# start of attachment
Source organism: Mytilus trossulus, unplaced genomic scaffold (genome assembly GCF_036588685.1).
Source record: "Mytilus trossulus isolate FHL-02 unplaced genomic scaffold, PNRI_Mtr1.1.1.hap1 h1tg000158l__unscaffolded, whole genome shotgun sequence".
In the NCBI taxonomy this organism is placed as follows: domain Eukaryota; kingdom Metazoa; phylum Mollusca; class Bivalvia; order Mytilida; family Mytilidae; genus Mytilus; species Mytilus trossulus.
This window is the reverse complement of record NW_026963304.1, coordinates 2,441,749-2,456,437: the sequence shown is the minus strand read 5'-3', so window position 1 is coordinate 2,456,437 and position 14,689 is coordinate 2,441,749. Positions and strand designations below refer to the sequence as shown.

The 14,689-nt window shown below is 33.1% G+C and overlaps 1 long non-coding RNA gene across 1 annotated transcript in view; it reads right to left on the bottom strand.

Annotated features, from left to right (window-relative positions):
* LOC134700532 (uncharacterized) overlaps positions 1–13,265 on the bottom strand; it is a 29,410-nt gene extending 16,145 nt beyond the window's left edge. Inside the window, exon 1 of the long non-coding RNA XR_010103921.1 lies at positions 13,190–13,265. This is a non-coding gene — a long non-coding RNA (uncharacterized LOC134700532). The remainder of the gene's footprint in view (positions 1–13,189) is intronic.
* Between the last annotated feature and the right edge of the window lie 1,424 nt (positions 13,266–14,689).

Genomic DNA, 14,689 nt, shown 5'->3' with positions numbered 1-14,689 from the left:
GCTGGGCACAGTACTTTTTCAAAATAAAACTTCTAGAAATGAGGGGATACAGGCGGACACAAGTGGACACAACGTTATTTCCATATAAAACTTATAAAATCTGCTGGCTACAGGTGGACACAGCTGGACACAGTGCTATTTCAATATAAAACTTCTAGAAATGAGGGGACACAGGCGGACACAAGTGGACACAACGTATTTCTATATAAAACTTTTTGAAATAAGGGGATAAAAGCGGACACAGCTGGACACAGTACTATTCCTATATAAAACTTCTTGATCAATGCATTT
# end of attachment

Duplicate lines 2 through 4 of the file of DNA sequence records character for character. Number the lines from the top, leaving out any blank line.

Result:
Source record: "Mytilus trossulus isolate FHL-02 unplaced genomic scaffold, PNRI_Mtr1.1.1.hap1 h1tg000158l__unscaffolded, whole genome shotgun sequence".
In the NCBI taxonomy this organism is placed as follows: domain Eukaryota; kingdom Metazoa; phylum Mollusca; class Bivalvia; order Mytilida; family Mytilidae; genus Mytilus; species Mytilus trossulus.
This window is the reverse complement of record NW_026963304.1, coordinates 2,441,749-2,456,437: the sequence shown is the minus strand read 5'-3', so window position 1 is coordinate 2,456,437 and position 14,689 is coordinate 2,441,749. Positions and strand designations below refer to the sequence as shown.